How to Sell Your House

You know how to buy a house. Now you’re thinking about moving on and you want to know how to sell your house. Because the process of selling a home is just as complex as the buying side of home ownership, it’s good to be prepared and know what to expect. If you’re about to take the plunge, read our guide to the most important things to know before selling a house. By the end of this article you’ll understand what’s involved in selling your home and be confident enough to do what’s needed to make it all happen. 

 

Things to Know Before Selling a House

Selling a house involves doing a logical series of things in the right order. It may seem daunting but when you treat it the same way you’d eat an elephant – in small chunks, in elephant sandwiches – it’s a lot easier to handle. First, there are a few things you should know before selling your house.  

It makes sense to thoroughly explore if selling is the right thing to do in the first place. Might it be better to rent it out? Next, take a long hard look at your finances without rose-coloured spectacles. Is selling a 100% viable option? Check your mortgage to see if you’ll have to pay any penalty fees for ending it early. If so, jot it down so you know how much – you’ll need to figure out the total cost of selling before you decide. 

Don’t forget to include the cost of moving itself, which can be expensive. If you buy a country cottage or a terraced place down a tiny street your removals people might have to do something called a trans-shipment, where the big removals van parks up some distance from your new home and they transfer your stuff into a series of smaller vans to access it. If you move a long distance, high fuel costs mean the price can really stack up. Once you know where you want to move, ask for removal quotes so you’re prepared. 

You might even want to spend time researching exactly where you want to move to before you make any moves to sell, narrowing your search down so when the time comes to view, it’s easier to choose places to visit. You can save a lot of wasted time that way.  

 

Prepare Your House for Sale

It’s really important to prepare your place for valuation and sale. You might want to freshen up the paintwork, de-clutter, get the garden in order, and make the front of your home – the bit people see first – as attractive and welcoming as you can for estate agent photographs and for your valuers.  The nicer it looks, the more you stand to make when selling.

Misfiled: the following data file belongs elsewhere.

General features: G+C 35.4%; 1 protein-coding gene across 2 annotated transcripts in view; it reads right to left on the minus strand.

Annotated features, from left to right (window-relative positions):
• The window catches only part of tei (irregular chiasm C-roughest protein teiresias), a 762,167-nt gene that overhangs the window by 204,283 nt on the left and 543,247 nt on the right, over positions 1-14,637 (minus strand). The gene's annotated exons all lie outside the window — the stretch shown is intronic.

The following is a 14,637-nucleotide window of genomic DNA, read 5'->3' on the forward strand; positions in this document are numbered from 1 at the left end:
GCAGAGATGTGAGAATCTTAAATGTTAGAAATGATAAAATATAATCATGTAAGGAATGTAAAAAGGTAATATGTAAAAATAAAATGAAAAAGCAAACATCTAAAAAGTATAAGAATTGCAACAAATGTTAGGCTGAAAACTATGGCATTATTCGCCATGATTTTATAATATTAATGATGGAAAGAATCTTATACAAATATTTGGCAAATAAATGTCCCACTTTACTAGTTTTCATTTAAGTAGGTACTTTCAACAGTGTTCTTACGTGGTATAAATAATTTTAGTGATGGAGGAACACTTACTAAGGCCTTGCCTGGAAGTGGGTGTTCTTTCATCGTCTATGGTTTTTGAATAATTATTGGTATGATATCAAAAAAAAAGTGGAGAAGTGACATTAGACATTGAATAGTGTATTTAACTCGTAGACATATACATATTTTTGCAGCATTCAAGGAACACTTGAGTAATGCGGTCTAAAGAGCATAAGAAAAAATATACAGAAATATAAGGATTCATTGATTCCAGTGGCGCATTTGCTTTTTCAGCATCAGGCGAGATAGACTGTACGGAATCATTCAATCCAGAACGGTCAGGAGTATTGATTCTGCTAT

If you’ve been using your home in unusual ways, for example someone’s sleeping in the living room, put it back to what viewers will expect so they can clearly see the potential for themselves. 

If there’s been any work on the property, collect all the paperwork together for the new owners and their conveyancer. Do it at this stage and you won’t have to run around in  a panic trying to find it later. 

Is there anything you need to let potential buyers know about what the local area is like? Is there an ongoing issue or dispute with the neighbours? And what, exactly, are you going to include in the sale – will you leave the fridge, cooker, washing machine and so on, or take them with you? What about the light fittings? 

Potential buyers will want to know if the property is listed or in a conservation area, and they’ll ask how much the council tax and average utility bills are. Get the information ready, along with details about internet connectivity and mobile connection speeds. If your water pressure isn’t as good as it could be, your estate agent and buyer will want to know about it, and the same goes for any other quirks you might’ve noticed while living there. Noise, nuisances, trespasses, breakings-in, it all matters to buyers. 

And highlight the need to make properties look smart and appealing – ready to be valued and photographed.

 

Collate the Paperwork 

man looking at pile of paperwork at desk with laptop

Next, get the relevant certificates and paperwork in order.  Find your EPC or energy performance certificate. It’s valid for 10 years and lets people know how efficient – or not – your home is around energy use and insulation. If it’s an old certificate and you’ve done work to improve your home’s energy efficiency since it was agreed, apply for a new certificate to give potential buyers an accurate picture.  

Collect your HM Land registry documentation together. Add planning permission documentation for the work you’ve had done. If your home runs on gas find the Gas Check details. You’ll need evidence of any electrical checks and possibly an Electrical Installation Condition Report or EICR, NAPIT or NICEIC paperwork to prove you’ve met the building regulations, and any building work completion certificates. And add any warranties and guarantees for work done to your place, including Party Wall Agreements.

Basically, trawl through the paperwork you kept from when you bought your place, which will prove very helpful, then add the evidence for anything else relevant that’s happened since you moved in.